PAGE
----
Tips for Successful Inclusion:
A General Educator & Teacher of the Deaf
Team Up to Share Their Advice
(from a presentation at the Colorado Deaf Symposium, November 1999 by Ruth Mathers, MA, Certified Teacher of the Deaf, and Ellen Cahill, MA, Master Teacher/General Education, in Denver Public Schools)
Here Are the Absolute Necessities:
1. Two teachers (a regular educator and a deaf educator), who can work together with respect and friendship.
2. Both teachers have a track record of successful learning in their classrooms.
3. A year-long plan that enables pre-planning and preparation.
4. Parent cooperation and involvement in homework.
5. Students who like to play and learn with others.
Suggestions for the Classroom Environment:
1. Students are given clear expectations of behavior with consistent reinforcements.
2. Teachers model friendly cooperation and problem solving.
3. Time is given to address social interactions--affective education.
4. Students' desks are arranged to focus on key visuals--teacher, overheads, charts and projector.
5. Teacher of the Deaf has equal authority and is integral in the cooperative group activities.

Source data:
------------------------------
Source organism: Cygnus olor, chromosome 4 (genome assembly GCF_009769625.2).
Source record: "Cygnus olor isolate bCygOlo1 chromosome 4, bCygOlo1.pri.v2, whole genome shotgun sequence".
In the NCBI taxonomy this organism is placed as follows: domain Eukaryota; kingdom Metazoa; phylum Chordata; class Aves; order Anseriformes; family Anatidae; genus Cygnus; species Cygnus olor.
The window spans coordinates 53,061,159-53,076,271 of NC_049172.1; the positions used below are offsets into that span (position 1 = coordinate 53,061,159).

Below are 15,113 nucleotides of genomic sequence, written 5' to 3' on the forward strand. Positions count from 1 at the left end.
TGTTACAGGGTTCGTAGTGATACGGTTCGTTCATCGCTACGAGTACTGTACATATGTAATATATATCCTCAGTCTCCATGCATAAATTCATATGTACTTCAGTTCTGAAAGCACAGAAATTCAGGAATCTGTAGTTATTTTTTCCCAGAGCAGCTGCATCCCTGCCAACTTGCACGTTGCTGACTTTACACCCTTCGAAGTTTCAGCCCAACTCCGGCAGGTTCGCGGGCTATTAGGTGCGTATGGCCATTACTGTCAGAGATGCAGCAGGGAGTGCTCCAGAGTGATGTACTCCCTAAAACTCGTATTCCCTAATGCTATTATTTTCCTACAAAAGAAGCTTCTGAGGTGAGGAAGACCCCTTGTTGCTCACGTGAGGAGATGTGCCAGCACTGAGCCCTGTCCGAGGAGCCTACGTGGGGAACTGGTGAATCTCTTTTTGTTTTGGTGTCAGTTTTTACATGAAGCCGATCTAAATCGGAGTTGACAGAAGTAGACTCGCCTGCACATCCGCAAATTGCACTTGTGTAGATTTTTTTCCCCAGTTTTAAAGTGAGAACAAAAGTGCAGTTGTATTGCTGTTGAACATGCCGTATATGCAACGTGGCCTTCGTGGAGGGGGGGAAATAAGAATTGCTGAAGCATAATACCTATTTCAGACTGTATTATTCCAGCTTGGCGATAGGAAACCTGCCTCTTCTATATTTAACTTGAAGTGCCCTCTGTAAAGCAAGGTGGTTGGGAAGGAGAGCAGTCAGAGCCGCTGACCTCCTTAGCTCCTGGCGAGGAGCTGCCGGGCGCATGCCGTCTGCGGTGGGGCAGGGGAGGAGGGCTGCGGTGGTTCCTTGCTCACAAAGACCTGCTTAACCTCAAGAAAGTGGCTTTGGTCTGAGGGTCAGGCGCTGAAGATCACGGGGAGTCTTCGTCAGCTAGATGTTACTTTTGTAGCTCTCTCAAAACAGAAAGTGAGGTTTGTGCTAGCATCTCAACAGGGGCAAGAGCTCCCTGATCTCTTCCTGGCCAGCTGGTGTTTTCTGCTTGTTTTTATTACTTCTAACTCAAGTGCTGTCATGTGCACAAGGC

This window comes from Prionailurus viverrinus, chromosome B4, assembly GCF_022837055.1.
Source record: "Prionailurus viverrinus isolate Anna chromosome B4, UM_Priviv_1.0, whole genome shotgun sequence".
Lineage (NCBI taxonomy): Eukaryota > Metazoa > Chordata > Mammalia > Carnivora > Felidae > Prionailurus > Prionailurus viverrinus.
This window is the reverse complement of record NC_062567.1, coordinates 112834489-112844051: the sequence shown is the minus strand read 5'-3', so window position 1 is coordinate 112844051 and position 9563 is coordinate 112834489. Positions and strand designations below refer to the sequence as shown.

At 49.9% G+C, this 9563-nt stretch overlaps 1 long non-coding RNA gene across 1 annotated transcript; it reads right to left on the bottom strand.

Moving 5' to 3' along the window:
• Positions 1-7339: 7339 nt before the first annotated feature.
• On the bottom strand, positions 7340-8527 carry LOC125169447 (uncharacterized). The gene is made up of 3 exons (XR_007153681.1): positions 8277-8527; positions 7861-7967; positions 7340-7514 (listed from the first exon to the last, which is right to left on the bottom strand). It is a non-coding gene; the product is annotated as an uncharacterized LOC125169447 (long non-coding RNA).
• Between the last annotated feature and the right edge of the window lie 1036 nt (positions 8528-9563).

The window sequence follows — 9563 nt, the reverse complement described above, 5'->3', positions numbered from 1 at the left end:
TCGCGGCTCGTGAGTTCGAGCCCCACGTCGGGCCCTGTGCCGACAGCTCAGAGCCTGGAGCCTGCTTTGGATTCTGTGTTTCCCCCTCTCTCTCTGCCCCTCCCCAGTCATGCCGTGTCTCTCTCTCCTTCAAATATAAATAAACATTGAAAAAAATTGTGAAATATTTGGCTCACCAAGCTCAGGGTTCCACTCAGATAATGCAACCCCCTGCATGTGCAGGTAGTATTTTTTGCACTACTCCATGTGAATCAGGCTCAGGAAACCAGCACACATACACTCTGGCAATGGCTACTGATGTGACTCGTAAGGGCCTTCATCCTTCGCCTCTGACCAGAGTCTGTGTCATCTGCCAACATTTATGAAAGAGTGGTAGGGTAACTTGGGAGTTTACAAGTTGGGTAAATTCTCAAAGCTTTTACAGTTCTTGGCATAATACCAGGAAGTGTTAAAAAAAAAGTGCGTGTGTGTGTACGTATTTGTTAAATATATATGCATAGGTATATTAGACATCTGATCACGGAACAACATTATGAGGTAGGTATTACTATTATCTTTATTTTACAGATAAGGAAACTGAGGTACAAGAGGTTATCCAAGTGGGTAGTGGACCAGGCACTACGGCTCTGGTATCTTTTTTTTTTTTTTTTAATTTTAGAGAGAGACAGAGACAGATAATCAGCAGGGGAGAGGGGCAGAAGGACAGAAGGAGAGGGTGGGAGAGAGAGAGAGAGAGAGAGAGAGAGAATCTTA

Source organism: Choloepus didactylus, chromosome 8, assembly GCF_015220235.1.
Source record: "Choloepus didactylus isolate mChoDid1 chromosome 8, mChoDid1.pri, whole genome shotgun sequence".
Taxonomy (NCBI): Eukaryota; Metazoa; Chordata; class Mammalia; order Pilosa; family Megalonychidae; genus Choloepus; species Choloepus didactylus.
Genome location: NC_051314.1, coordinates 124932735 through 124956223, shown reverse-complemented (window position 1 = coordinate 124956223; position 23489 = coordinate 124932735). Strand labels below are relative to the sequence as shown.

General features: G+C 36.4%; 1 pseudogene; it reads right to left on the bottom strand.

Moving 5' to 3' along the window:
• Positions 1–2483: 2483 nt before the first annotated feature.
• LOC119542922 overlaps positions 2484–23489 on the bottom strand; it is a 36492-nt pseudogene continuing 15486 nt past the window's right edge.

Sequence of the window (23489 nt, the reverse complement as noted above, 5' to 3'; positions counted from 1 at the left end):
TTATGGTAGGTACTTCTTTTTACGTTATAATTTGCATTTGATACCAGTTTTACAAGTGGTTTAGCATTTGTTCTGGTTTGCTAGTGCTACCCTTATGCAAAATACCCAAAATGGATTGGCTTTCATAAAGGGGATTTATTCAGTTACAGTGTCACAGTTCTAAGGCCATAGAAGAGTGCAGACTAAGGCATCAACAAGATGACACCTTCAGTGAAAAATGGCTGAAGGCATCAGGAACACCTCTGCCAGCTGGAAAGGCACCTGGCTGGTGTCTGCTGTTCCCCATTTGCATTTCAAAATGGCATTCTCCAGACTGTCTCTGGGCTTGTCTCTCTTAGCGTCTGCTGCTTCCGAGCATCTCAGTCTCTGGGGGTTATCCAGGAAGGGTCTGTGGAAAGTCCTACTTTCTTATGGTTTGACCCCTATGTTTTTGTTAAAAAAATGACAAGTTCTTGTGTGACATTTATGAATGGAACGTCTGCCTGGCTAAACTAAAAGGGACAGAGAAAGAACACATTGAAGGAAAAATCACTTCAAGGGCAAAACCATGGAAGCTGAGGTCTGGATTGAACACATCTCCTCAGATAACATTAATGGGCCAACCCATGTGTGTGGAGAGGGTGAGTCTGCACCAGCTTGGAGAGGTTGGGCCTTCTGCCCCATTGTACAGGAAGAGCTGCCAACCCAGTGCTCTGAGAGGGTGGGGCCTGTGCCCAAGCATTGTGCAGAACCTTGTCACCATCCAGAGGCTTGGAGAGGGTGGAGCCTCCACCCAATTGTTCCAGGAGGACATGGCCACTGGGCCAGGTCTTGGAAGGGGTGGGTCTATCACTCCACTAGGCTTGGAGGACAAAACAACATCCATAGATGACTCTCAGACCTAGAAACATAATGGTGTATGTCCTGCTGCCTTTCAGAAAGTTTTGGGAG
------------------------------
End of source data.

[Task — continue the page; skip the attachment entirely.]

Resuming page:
6. Sound field system and/or FM system available and in working order at all times for students using amplification.
Qualities of a General Education Teacher:
1. Willingness to adapt teaching, use gestures and modify; comfortable with collaboration and open to suggestions.
2. Has a good grasp of curriculum... can prioritize, distill, and analyze material for relevance.
3. Uses consistent procedures--well crafted daily plans, good signals, a prepared anticipatory set that is visual and focused.
4. Prepares rubrics in which skills are demonstrated in ways that adapt to child's expressive abilities.
Qualities of the Teacher of the Deaf:
1. Consults with general ed teacher regarding necessary modifications, language, worksheets, evaluations, etc...
2. Provides support for accessing information via sign or oral interpreting and/or classroom captioning during instruction.
3. Pre-teaches and re-teaches when challenging new material is presented.
4. Facilitates interactions between hearing and deaf/hard of hearing students when needed.
5. Assists regular classroom teacher with preparing materials, grading papers, and other necessary classroom preparations.